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Green biosynthesis, characterization, in vitro antidiabetic activity, and investigational acute toxicity studies of some herbal-mediated silver nanoparticles on animal models


1 Centre for Pharmaceutical Sciences, Institute of Science and Technology, JNT University Hyderabad, Kukatpally, Telangana, India
2 Department of Pharmacology, Pullareddy Institute of Pharmaceutical Sciences, Medak, Telangana, India
3 Centre for Nanoscience and Technology, Institute of Science and Technology, JNT University Hyderabad, Kukatpally, India

Correspondence Address:
Kalakotla Shanker,
Senior Research Fellow, Centre for Pharmaceutical Sciences, Institute of Science and Technology, JNT University Hyderabad, Kukatpally, Telangana
India
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Source of Support: None, Conflict of Interest: None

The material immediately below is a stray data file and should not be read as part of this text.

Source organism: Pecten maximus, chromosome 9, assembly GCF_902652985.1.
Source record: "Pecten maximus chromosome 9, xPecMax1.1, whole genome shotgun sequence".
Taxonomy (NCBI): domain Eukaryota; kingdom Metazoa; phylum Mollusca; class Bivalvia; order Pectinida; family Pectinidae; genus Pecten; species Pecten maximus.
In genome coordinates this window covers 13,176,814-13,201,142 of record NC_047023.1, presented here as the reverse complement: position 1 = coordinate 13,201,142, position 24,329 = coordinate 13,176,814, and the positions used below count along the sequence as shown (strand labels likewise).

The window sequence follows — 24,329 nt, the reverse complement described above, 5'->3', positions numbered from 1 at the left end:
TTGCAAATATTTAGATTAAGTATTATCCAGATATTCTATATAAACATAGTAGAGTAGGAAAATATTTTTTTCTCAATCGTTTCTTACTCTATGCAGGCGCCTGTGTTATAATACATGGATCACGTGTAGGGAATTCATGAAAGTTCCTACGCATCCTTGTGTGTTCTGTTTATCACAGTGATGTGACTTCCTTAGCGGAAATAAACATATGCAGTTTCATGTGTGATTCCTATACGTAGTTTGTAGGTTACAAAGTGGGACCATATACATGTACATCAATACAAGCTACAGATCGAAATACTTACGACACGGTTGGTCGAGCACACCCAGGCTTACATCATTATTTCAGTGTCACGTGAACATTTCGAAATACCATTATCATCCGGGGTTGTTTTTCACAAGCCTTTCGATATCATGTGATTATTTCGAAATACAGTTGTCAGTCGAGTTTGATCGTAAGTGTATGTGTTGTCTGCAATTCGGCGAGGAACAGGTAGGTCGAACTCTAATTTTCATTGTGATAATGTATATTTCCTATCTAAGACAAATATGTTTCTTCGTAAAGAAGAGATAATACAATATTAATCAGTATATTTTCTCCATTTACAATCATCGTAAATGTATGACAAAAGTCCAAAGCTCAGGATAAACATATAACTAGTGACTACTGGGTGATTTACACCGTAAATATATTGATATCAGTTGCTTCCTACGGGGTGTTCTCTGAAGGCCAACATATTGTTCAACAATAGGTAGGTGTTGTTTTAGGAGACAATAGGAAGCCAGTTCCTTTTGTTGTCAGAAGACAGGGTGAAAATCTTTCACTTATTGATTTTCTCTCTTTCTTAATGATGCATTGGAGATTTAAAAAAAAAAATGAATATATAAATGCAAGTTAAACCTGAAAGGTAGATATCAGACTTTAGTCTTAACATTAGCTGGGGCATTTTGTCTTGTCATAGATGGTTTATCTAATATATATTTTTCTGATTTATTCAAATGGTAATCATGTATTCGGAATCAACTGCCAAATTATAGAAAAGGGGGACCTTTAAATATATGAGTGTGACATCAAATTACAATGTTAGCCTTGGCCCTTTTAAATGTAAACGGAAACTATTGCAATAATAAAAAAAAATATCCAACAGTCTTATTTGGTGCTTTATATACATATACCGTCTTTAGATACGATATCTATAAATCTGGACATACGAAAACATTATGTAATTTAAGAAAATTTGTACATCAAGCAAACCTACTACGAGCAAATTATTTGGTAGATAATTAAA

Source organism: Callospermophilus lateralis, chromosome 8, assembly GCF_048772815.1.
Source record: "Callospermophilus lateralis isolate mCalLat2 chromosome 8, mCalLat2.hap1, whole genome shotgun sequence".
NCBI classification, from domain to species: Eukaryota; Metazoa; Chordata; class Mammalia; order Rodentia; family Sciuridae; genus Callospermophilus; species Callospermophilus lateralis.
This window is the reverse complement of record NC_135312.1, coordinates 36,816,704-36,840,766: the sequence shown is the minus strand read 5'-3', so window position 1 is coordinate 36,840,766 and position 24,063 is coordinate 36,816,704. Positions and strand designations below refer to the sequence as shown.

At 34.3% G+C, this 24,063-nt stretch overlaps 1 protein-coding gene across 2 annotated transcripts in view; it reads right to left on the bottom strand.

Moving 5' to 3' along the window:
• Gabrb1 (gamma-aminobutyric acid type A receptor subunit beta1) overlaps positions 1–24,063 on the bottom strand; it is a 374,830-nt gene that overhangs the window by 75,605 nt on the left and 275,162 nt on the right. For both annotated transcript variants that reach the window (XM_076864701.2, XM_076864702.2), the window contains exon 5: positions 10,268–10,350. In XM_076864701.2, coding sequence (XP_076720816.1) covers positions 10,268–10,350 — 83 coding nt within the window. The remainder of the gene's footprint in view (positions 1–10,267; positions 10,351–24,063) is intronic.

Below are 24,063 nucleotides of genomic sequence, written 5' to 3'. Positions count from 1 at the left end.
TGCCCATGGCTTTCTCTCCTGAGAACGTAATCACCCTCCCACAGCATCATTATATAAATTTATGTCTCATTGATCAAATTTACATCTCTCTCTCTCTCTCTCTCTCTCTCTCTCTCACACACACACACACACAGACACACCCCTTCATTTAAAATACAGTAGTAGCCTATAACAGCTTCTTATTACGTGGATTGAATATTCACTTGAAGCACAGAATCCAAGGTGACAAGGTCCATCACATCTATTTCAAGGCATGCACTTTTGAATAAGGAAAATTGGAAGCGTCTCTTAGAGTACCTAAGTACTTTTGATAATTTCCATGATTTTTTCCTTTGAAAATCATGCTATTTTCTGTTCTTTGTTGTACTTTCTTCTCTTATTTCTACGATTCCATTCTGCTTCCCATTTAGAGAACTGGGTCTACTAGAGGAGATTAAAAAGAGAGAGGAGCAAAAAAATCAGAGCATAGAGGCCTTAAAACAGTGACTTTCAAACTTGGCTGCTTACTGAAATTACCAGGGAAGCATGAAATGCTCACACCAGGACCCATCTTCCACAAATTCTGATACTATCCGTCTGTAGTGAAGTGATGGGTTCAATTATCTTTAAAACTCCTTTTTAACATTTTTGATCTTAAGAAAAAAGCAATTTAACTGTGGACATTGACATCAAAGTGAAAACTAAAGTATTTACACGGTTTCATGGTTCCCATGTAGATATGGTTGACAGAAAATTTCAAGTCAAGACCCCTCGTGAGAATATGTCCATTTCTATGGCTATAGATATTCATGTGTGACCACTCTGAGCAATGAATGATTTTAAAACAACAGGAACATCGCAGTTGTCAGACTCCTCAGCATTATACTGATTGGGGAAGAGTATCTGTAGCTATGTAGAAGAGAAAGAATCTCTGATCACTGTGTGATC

Diabetes is a metabolic disorder characterized by hyperglycemia, altered carbohydrate, lipid and protein metabolism. In recent studies, Nanoscience and nanotechnology are blazing fields for researchers; for researchers; of late there has been a prodigious excitement in the field of nanopharmacology to study silver nanoparticle (SNP) synthesis using natural products. Biological methods have been used to synthesize SNPs using medicinally active plants having an antidiabetic role, and this made us to assess the biologically synthesized SNPs from the seed extract of Psoralea corylifolia using 1 mM silver nitrate solution. The synthesized herbal-mediated SNPs (HMSNPs) were subjected to various characterization techniques such as X-ray diffraction analysis (XRD), energy dispersive X-ray (EDX) analysis, transmission electron microscope (TEM), and differential light scattering (DLS), respectively. In the current study the HMSNPs were tested to observe the in vitro antidiabetic activity and possible toxic effects in healthy female albino mice by following OECD guidelines-425. Huge data from biochemical, cellular, mouse, and chemical inhibitor studies have recognized protein tyrosine phosphatase 1B (PTP1B) as a major negative regulator of insulin signaling. In addition, corroboration suggests that insulin action can be enhanced by the inhibition of PTP1B. Keeping in view of the above fact, the PTP1B assay was done to determine the PTP1 B inhibitory effect of HMSNPs. It can be concluded that medicinal plants can be a good source for the synthe sis of HMSNPs. This study can be used for the development of valuable nanomedicines to treat various ailments, and it also highlights the safety and biocompatibility of SNPs within a biological cell; in vivo parameters need to be considered for further discoveries.


    
 
 
 

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